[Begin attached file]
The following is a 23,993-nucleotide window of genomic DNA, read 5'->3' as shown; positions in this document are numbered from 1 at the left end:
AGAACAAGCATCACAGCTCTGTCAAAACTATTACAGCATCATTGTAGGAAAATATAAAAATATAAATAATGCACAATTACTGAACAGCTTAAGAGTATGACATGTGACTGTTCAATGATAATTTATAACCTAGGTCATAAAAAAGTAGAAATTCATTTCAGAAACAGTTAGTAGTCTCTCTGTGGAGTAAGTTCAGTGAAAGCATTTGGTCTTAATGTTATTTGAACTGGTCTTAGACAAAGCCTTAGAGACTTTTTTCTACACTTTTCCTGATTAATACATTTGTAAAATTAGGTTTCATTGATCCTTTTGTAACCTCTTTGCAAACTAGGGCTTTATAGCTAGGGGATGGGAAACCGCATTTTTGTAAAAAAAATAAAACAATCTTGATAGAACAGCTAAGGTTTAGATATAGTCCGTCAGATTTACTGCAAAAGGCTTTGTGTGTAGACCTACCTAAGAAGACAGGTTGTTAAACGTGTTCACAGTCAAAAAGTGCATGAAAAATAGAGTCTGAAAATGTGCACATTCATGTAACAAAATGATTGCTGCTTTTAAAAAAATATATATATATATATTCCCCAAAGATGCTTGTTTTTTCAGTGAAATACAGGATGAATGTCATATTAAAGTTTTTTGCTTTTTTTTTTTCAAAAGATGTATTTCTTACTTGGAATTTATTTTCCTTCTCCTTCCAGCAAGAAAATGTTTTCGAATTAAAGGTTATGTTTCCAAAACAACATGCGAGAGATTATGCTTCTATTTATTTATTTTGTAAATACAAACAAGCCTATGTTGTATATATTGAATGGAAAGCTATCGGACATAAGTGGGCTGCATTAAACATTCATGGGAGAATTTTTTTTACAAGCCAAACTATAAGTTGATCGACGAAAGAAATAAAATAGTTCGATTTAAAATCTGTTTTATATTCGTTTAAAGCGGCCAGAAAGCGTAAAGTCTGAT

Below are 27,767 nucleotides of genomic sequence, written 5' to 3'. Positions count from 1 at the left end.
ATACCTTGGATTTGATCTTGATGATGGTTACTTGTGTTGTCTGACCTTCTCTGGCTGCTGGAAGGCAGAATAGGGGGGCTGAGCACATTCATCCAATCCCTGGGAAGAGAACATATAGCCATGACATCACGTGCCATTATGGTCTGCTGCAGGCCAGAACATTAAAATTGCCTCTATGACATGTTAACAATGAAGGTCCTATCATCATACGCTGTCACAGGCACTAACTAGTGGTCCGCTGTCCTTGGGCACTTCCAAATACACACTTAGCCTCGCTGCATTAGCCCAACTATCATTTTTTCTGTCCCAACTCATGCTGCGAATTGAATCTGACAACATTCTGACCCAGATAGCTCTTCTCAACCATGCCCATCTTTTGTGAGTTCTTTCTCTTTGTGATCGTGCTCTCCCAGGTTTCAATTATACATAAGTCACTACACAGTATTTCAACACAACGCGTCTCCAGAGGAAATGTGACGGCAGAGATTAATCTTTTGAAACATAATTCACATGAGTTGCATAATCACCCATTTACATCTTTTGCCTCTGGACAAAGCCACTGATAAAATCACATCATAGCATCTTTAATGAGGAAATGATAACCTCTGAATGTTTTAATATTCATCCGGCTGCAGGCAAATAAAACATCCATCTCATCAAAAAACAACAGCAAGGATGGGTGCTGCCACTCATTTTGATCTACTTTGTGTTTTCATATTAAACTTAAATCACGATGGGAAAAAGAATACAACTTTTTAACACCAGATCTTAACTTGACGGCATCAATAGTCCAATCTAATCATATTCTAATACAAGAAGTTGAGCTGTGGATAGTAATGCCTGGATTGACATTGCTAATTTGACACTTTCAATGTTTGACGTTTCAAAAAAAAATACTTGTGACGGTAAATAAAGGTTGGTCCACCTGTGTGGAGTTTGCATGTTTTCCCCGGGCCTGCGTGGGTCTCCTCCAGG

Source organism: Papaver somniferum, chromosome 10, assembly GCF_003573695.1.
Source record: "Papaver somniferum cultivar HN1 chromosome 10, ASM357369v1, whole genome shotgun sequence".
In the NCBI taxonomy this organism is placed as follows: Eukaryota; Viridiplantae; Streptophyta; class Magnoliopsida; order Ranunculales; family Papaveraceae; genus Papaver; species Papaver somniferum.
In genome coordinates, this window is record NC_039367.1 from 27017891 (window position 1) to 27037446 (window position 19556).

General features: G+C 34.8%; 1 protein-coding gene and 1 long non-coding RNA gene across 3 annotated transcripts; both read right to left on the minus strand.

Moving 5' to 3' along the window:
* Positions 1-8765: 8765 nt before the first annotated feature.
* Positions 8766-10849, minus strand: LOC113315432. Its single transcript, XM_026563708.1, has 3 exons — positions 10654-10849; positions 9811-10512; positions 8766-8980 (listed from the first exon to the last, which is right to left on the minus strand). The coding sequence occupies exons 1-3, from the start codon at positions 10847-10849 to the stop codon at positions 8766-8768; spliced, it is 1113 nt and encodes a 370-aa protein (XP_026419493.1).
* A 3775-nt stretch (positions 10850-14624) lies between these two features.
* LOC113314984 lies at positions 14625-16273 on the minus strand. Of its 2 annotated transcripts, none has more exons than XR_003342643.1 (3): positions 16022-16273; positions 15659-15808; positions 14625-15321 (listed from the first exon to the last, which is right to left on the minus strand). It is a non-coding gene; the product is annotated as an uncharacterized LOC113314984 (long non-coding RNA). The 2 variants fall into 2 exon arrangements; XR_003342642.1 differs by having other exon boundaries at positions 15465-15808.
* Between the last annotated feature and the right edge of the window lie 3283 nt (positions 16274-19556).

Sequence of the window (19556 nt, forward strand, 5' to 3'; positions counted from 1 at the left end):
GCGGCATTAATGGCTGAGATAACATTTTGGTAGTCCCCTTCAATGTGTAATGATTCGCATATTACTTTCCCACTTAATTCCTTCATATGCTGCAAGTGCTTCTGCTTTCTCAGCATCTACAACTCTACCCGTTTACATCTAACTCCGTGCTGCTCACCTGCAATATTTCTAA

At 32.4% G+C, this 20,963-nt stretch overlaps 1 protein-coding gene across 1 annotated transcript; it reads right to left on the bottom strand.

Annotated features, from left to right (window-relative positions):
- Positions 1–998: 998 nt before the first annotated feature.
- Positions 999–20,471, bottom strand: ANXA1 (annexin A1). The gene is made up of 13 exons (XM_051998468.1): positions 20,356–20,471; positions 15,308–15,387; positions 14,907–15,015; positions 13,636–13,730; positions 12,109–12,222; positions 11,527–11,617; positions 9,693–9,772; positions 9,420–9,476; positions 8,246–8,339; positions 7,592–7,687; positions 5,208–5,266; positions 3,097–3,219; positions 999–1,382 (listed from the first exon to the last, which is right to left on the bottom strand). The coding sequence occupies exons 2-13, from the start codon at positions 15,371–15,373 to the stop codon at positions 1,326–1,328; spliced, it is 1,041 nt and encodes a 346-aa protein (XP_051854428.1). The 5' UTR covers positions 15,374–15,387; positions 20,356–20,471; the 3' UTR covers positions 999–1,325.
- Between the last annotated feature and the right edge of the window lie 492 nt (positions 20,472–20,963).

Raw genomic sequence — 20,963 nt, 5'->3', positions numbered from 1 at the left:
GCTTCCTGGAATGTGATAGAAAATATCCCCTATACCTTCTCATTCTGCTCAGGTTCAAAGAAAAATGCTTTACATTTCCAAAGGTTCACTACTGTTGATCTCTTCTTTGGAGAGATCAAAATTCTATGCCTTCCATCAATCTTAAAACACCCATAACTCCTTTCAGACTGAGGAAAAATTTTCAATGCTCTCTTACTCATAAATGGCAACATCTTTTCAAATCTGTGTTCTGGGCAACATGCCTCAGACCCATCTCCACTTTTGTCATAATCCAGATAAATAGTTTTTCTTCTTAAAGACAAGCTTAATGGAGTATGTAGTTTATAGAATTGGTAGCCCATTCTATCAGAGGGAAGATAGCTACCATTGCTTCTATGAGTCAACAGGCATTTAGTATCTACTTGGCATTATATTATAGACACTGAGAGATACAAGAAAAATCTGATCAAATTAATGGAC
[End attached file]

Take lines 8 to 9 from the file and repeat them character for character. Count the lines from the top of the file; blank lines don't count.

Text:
In genome coordinates, this window is record NC_039367.1 from 27017891 (window position 1) to 27037446 (window position 19556).

General features: G+C 34.8%; 1 protein-coding gene and 1 long non-coding RNA gene across 3 annotated transcripts; both read right to left on the minus strand.